Bidding for new funding sources from central government for cycling routes (so far, only £2 per person pa), e-bikes and  pedestrian facilities, the roll out of electric buses and fully accessible buses for people with disabilities

Reinstating concessionary fares for young people such as the Kent Freedom Pass

Encouraging private car alternatives including car clubs, car share, during peak travel times, by introducing dedicated carpool/bus lanes

Enforcing anti-idling zones

Promotion of demand responsive transport and mobility as a service;  

Publication of air pollution reports and greenhouse gas emissions every year in the district by ward.


Upgrade 3,049 houses by obtaining grants to help with poor cavity wall and loft insulation and install 1,686 heat pumps per annum to eliminate gas central heating and replace this with non fossil fuel heating systems.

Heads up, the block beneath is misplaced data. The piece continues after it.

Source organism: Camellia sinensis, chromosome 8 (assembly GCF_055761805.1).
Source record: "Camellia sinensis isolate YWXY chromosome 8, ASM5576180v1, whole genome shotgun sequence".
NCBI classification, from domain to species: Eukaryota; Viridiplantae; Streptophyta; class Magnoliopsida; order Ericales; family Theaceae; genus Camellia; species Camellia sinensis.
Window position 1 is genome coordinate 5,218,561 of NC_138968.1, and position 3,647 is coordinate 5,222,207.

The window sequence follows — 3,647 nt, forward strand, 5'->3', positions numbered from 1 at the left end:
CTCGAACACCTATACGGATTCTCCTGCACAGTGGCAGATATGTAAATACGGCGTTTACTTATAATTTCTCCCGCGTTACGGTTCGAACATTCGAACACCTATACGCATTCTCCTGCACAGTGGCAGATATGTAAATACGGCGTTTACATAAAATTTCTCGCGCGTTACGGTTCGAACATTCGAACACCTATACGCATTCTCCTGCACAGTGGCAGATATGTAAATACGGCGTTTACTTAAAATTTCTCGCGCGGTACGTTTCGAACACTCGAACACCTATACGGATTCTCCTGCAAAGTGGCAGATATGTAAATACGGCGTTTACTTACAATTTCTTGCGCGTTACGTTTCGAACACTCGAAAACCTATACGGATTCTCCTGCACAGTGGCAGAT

Power Purchase Agreement.

Develop a Power Purchase Agreement in partnership with neighbouring councils to replace gas boilers in private and public buildings such as offices, residential accommodation, community halls, mixed use development and schools using UKPN networks. 

Future homes.

We will adopt Future Homes Standard recommendations made by the Committee on Climate Change in a report in February 2019 that no new homes will be connected to the  gas grid as from 2025, and that gas boiler installation will be phased out unless replaced by low carbon-hydrogen and enabling use of hybrid heat pumps.

The big Clean Up.

We are hugely grateful to the many residents who help keep their neighbourhoods clean and tidy. We will introduce a litter-picking equipment buying scheme that will offer equipment at low cost to community groups and individuals, and we will supply rubbish sacks free of charge. In addition, we will give greater publicity to the council's 'Big Clean up' scheme which loans equipment to residents and collects the rubbish afterwards.